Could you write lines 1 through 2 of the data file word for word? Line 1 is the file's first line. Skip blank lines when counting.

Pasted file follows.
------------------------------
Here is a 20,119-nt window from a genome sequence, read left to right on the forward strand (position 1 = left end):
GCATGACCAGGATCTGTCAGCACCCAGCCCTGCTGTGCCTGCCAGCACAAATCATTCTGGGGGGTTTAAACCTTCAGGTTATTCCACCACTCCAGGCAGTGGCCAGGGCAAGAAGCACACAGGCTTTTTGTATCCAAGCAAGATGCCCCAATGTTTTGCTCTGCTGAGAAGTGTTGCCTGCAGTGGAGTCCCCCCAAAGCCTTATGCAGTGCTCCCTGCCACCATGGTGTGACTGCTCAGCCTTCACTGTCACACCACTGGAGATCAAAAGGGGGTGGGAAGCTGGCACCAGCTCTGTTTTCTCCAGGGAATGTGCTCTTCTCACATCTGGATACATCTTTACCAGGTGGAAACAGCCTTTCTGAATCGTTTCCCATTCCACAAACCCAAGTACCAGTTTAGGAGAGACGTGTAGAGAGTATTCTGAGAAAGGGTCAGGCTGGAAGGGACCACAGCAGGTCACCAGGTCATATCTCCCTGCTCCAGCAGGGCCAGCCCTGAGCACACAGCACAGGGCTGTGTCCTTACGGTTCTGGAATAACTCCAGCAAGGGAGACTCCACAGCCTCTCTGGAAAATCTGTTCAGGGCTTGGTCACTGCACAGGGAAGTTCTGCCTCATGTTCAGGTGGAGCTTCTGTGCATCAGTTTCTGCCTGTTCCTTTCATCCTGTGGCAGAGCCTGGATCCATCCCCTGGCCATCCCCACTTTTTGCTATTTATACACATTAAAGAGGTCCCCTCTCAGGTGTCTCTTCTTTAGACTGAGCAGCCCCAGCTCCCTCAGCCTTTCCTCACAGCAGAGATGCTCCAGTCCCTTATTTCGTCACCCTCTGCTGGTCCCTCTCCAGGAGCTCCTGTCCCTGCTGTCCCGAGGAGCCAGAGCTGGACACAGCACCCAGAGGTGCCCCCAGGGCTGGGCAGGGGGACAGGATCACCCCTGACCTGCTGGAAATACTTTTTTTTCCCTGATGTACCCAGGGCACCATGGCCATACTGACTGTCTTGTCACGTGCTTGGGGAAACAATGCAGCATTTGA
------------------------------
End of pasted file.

Here is a 20,119-nt window from a genome sequence, read left to right on the forward strand (position 1 = left end):
GCATGACCAGGATCTGTCAGCACCCAGCCCTGCTGTGCCTGCCAGCACAAATCATTCTGGGGGGTTTAAACCTTCAGGTTATTCCACCACTCCAGGCAGTGGCCAGGGCAAGAAGCACACAGGCTTTTTGTATCCAAGCAAGATGCCCCAATGTTTTGCTCTGCTGAGAAGTGTTGCCTGCAGTGGAGTCCCCCCAAAGCCTTATGCAGTGCTCCCTGCCACCATGGTGTGACTGCTCAGCCTTCACTGTCACACCACTGGAGATCAAAAGGGGGTGGGAAGCTGGCACCAGCTCTGTTTTCTCCAGGGAATGTGCTCTTCTCACATCTGGATACATCTTTACCAGGTGGAAACAGCCTTTCTGAATCGTTTCCCATTCCACAAACCCAAGTACCAGTTTAGGAGAGACGTGTAGAGAGTATTCTGAGAAAGGGTCAGGCTGGAAGGGACCACAGCAGGTCACCAGGTCATATCTCCCTGCTCCAGCAGGGCCAGCCCTGAGCACACAGCACAGGGCTGTGTCCTTACGGTTCTGGAATAACTCCAGCAAGGGAGACTCCACAGCCTCTCTGGAAAATCTGTTCAGGGCTTGGTCACTGCACAGGGAAGTTCTGCCTCATGTTCAGGTGGAGCTTCTGTGCATCAGTTTCTGCCTGTTCCTTTCATCCTGTGGCAGAGCCTGGATCCATCCCCTGGCCATCCCCACTTTTTGCTATTTATACACATTAAAGAGGTCCCCTCTCAGGTGTCTCTTCTTTAGACTGAGCAGCCCCAGCTCCCTCAGCCTTTCCTCACAGCAGAGATGCTCCAGTCCCTTATTTCGTCACCCTCTGCTGGTCCCTCTCCAGGAGCTCCTGTCCCTGCTGTCCCGAGGAGCCAGAGCTGGACACAGCACCCAGAGGTGCCCCCAGGGCTGGGCAGGGGGACAGGATCACCCCTGACCTGCTGGAAATACTTTTTTTTCCCTGATGTACCCAGGGCACCATGGCCATACTGACTGTCTTGTCACGTGCTTGGGGAAACAATGCAGCATTTGA